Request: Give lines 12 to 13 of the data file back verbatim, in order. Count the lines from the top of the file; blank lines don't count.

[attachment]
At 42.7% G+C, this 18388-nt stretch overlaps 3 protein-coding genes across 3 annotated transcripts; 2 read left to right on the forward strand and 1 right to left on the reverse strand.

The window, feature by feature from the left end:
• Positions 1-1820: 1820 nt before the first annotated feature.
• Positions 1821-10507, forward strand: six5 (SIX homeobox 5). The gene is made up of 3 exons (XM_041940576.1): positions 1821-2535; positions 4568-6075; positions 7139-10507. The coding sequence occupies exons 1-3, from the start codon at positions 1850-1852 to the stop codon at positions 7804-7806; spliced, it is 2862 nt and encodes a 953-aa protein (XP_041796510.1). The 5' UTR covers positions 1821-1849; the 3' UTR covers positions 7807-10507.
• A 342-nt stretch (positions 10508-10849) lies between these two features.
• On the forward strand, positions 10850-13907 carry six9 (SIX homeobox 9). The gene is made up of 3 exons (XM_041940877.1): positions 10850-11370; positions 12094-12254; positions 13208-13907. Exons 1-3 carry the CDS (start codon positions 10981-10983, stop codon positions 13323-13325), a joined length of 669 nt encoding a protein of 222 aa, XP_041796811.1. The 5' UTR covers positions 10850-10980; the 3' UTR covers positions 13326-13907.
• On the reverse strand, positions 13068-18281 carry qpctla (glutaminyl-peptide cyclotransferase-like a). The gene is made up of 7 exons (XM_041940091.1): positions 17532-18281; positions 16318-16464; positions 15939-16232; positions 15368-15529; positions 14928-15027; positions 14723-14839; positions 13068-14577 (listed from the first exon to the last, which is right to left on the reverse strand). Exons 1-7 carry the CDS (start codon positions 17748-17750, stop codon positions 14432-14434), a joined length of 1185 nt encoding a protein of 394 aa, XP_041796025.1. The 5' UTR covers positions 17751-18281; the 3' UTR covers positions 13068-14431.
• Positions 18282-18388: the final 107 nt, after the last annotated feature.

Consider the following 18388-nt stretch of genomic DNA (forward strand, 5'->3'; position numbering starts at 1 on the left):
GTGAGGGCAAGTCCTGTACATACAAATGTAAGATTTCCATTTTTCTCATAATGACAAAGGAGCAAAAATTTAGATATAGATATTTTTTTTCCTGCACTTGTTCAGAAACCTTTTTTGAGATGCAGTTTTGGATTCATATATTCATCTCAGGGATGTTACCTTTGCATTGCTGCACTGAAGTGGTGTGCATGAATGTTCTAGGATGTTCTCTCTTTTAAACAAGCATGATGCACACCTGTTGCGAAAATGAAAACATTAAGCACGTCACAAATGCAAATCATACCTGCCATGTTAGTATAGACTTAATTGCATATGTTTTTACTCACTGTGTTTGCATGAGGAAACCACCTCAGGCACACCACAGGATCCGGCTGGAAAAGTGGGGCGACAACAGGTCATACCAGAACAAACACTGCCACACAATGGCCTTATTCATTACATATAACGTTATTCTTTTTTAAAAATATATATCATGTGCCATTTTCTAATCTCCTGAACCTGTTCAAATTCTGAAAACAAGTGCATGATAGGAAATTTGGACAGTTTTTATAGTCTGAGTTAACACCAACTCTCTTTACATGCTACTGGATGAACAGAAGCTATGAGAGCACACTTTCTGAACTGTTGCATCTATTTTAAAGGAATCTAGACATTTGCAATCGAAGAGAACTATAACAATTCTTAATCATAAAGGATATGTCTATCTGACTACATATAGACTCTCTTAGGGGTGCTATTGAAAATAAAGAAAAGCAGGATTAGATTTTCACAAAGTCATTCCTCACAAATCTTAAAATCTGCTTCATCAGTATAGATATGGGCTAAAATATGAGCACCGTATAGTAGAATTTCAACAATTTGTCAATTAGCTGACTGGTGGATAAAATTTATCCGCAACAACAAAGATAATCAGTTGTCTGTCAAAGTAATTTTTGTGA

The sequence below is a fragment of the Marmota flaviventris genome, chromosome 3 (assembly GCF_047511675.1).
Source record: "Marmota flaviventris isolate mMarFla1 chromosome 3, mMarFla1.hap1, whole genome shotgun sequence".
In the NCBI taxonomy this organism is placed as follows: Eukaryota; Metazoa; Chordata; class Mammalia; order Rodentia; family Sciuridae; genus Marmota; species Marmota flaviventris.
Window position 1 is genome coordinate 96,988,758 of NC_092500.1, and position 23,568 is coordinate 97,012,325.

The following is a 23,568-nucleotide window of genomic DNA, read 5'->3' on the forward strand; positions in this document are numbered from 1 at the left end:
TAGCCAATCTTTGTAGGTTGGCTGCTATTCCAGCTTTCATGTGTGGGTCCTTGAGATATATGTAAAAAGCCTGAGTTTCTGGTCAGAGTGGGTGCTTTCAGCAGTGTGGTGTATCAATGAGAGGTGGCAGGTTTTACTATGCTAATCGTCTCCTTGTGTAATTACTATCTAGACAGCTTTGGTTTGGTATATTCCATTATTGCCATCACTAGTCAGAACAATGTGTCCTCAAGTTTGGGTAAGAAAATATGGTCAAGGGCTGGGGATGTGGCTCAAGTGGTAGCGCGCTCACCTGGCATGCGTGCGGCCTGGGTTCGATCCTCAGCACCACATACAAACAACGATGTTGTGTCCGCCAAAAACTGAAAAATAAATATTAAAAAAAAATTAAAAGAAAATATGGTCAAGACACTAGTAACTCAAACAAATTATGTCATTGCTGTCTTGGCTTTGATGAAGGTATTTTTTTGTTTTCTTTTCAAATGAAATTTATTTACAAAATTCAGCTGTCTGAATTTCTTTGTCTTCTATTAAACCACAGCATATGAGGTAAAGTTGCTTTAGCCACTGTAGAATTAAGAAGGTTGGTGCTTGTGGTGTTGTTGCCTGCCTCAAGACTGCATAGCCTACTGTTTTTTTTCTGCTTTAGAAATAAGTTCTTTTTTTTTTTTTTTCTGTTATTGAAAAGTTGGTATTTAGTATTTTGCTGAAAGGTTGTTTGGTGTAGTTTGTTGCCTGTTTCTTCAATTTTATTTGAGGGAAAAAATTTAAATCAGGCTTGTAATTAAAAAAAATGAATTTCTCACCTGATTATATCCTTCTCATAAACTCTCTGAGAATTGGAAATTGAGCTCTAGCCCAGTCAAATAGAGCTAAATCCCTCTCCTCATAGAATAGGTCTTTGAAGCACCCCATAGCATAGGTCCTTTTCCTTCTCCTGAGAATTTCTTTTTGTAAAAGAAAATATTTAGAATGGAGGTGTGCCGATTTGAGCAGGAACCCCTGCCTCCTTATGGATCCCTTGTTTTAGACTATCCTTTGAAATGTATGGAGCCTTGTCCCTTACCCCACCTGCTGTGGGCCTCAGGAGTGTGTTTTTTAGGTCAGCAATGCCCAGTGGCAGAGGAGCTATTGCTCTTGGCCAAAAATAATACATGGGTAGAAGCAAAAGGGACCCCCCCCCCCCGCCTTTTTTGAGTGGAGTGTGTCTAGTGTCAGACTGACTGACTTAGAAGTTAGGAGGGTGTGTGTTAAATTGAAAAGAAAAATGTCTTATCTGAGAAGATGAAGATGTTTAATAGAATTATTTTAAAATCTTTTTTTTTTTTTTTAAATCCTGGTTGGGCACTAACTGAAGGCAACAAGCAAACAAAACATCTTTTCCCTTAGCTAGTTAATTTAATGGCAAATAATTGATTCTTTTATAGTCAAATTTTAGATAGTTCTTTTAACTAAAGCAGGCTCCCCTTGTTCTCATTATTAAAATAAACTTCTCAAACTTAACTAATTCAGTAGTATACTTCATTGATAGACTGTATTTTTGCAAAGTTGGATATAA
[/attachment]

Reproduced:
Source record: "Marmota flaviventris isolate mMarFla1 chromosome 3, mMarFla1.hap1, whole genome shotgun sequence".
In the NCBI taxonomy this organism is placed as follows: Eukaryota; Metazoa; Chordata; class Mammalia; order Rodentia; family Sciuridae; genus Marmota; species Marmota flaviventris.